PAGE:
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Interview with Melissa Tumblin, Founder, Ear Community

Melissa Tumblin

July 16, 2012
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Topic: Ear Community - Online Resource for Microtia/Atresia
CAROLYN SMAKA: Melissa, tell me how the Ear Community came about.



MELISSA TUMBLIN: My primary goal for founding Ear Community is to help make things easier for the next family that has a baby born with Microtia and Atresia. Based on my personal experience, along with listening to the experiences of many other microtia/atresia families over the past two years, there is a tremendous need for information and support throughout the world. A majority of us encountered a similar situation when our children were born, and we weren't told much about microtia and atresia. In many cases, a pediatrician may have never had a microtic-atretic patient before and your child may be the first in their practice. So, a pediatrician may not have the details about microtia/atresia and he/she may not know what to tell parents from emotional support, to what to expect and what helpful resources are out there.

SMAKA: I would think that most people don't even know what microtia or atresia is until they have a family member who has it.



Melissa Tumblin

TUMBLIN: That is exactly right. My husband and I had never heard of microtia/atresia until after our daughter Ally was born. Since I would be 35 years old by the time I would deliver Ally, I decided to have a quad screening to help ensure that my pregnancy would be a healthy pregnancy. However, although my prenatal testing was normal, the quad screening did not reveal that Ally was missing her right ear and ear canal.

When I delivered Ally, I remember my husband, Brent, coming over to me with tears welled up in his eyes as he told me "something is different about one of Ally's ears." I asked him if her ear was cropped and he shook his head no. When the doctor brought Ally over to me, we welcomed her and saw her beautiful smile, but we were shocked to discover that Ally was missing her right ear. Immediately, I began blaming myself thinking I had done something wrong during my pregnancy and wondering if I had eaten or drunk something that could have caused this. Even when we asked about Ally's ear in the operating room, no one knew what to say to us and so of course we became concerned and didn't know what to think or do.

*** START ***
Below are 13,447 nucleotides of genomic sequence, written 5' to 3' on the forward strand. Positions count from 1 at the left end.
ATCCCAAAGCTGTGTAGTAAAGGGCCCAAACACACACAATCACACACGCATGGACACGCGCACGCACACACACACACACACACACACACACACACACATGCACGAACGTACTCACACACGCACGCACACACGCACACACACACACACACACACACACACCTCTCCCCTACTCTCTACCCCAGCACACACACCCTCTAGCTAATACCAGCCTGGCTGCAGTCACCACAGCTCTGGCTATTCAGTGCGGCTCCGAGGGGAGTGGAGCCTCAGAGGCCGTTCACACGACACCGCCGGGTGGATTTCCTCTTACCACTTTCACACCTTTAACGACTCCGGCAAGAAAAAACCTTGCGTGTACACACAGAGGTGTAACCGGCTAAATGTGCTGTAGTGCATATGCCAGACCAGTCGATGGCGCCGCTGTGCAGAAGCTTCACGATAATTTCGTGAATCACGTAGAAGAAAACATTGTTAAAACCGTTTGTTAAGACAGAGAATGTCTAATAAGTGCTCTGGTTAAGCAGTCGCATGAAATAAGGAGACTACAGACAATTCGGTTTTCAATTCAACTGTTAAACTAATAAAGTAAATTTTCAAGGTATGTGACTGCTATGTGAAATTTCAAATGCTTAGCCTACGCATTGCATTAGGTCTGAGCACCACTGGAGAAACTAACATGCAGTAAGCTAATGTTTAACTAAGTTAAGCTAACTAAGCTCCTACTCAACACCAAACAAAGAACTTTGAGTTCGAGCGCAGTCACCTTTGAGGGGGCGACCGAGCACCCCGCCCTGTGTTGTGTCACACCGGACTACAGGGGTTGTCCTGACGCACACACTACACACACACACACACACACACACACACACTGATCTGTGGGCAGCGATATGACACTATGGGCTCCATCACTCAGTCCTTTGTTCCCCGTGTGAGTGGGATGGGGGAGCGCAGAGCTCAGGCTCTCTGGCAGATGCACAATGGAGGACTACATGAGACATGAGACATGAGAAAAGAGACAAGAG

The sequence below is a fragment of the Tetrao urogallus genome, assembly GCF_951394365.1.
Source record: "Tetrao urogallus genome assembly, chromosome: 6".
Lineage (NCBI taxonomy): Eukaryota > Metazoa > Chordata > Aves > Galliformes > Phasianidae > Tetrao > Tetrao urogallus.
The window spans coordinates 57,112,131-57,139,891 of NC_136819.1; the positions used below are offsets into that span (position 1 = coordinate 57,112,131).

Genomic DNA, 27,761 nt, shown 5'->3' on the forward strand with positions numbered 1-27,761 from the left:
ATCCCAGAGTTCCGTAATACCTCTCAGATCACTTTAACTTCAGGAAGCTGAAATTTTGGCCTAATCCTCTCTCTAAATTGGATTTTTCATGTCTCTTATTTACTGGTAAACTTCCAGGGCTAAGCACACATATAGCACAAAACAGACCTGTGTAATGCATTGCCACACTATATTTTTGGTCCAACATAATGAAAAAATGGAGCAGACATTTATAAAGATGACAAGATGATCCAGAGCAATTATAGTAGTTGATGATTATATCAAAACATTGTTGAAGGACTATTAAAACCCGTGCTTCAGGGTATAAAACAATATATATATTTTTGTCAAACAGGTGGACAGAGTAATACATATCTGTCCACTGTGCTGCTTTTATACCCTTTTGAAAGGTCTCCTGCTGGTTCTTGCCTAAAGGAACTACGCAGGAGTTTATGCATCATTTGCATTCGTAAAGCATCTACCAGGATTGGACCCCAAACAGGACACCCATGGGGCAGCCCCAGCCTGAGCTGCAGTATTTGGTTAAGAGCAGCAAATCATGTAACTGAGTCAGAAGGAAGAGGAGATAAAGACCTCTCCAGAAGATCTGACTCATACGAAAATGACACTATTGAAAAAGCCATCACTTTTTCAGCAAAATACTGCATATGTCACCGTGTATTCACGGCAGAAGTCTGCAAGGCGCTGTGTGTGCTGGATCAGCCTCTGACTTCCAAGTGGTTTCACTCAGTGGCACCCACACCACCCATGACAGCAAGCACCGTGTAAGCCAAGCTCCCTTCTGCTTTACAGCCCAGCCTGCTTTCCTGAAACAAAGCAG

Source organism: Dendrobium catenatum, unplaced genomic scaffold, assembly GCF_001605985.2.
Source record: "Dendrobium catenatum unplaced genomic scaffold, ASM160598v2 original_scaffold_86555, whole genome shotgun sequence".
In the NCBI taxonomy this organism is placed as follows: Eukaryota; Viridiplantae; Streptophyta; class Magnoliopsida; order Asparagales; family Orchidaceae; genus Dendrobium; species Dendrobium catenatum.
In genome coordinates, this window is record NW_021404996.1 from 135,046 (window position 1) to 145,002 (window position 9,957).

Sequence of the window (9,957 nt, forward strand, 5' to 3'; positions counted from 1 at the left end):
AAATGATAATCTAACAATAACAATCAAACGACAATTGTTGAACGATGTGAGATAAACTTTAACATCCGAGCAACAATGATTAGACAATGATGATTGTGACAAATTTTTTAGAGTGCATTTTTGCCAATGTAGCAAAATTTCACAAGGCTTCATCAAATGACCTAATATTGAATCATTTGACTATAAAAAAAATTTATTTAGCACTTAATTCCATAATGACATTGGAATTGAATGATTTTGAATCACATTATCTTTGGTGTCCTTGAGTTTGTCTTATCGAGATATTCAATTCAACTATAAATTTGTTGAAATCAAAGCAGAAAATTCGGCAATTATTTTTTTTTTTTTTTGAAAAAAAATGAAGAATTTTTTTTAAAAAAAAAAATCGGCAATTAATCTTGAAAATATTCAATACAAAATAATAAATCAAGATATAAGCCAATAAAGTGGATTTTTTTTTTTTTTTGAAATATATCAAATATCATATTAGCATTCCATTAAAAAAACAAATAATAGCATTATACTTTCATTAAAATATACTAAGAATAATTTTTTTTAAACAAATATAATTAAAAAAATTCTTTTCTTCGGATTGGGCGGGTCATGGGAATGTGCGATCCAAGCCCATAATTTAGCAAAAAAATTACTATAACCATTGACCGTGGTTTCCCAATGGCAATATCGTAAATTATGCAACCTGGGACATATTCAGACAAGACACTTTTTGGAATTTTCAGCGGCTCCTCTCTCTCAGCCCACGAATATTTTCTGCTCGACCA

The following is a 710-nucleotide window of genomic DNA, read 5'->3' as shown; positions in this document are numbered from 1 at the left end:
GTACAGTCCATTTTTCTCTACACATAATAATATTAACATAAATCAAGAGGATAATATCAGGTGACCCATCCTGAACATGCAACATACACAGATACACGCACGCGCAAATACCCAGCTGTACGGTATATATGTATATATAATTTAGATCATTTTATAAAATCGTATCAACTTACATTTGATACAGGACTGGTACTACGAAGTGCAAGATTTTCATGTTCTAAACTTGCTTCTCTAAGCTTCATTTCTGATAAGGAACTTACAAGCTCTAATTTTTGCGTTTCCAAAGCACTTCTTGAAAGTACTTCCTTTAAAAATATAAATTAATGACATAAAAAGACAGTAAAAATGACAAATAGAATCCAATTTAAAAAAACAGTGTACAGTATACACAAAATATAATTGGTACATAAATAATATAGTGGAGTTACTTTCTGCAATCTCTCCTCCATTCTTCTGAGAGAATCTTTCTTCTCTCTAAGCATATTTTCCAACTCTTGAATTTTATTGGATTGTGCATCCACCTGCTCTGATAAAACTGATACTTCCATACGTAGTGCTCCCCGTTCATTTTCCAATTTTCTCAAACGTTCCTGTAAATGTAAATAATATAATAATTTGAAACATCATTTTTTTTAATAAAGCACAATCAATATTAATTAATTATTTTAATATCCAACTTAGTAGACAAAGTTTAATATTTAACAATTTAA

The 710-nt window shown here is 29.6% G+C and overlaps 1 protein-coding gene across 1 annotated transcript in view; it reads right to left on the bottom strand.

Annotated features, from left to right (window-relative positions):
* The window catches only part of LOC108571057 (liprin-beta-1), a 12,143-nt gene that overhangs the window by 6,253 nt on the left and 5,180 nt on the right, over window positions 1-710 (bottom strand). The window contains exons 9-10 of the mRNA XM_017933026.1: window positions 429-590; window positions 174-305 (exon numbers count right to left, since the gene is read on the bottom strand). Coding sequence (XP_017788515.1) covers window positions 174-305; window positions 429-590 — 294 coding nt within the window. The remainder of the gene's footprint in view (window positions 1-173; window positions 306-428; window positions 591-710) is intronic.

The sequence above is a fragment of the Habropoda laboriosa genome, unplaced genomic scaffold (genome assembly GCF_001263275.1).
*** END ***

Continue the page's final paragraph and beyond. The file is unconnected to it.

SMAKA: How did you find out what Ally's diagnosis was?

TUMBLIN: Brent ended up going home the night that Ally was born. He researched it online and came back and told me, "I think she has microtia." The next morning our pediatrician confirmed that Ally had microtia. We did not know Ally had atresia, though. We were not told about Ally having atresia until our first ENT appointment, a few months later. Thankfully we had the newborn hearing screening in the hospital, and Ally was referred because of her right ear. Our pediatrician referred us to an ENT, and also told us to schedule a full audiological evaluation. I'm very grateful as I've spoken with many families who have had children with microtia/atresia that were not referred to an ENT or to an audiologist following the delivery of their child.



Brent Tumblin with Hailey and Ally.

SMAKA: So you thought you were dealing with microtia, and then you found out that Ally also had atresia.

TUMBLIN: Yes. We were told that our child had atresia by an ENT at our local children's hospital. He was wonderful, and spent extra time with us on that first visit, so much so that he fell behind in his appointments for the day. Yet, even he did not have all the answers. When we asked about surgery, we were told, "She'll be fine, but we can't do anything for her until she's closer to the age of 9 or 10," because he was referring to rib graft surgery. Then he said, "She will be fine. She has one good ear. That's good enough." When I did more research, I started finding out one good ear is not good enough, and that unilateral hearing loss puts children at risk for speech, language and academic delays. I now know that a speech and language evaluation, regular audiological evaluations and monitoring, and amplification are often needed for children with microtia/atresia. When a child is dependent on one ear, even a temporary hearing loss in that ear from an ear infection is significant. A child's hearing may also change or degrade over time and it is very important to monitor their hearing in the good hearing ear.

We thought we had asked all the right questions when we met with the ENT. We asked about a hearing aid. Of course, I didn't know what kind of hearing aids were available, but I knew Ally would likely need something to help her hear. We were told, "Well, she's not a candidate for a cochlear implant." There was no mention of Baha.

We thought we just had to bring her back in a year for follow-up and there was nothing else we needed to do until she was 9 years old. Through our own research we learned otherwise. There are so many things we've learned these few short years with Ally. I formed Ear Community to try and help other families so they could be informed and wouldn't fall through the cracks like we did.

SMAKA: It seems a lot of the information you found was from your own research, and not from doctors or other professionals.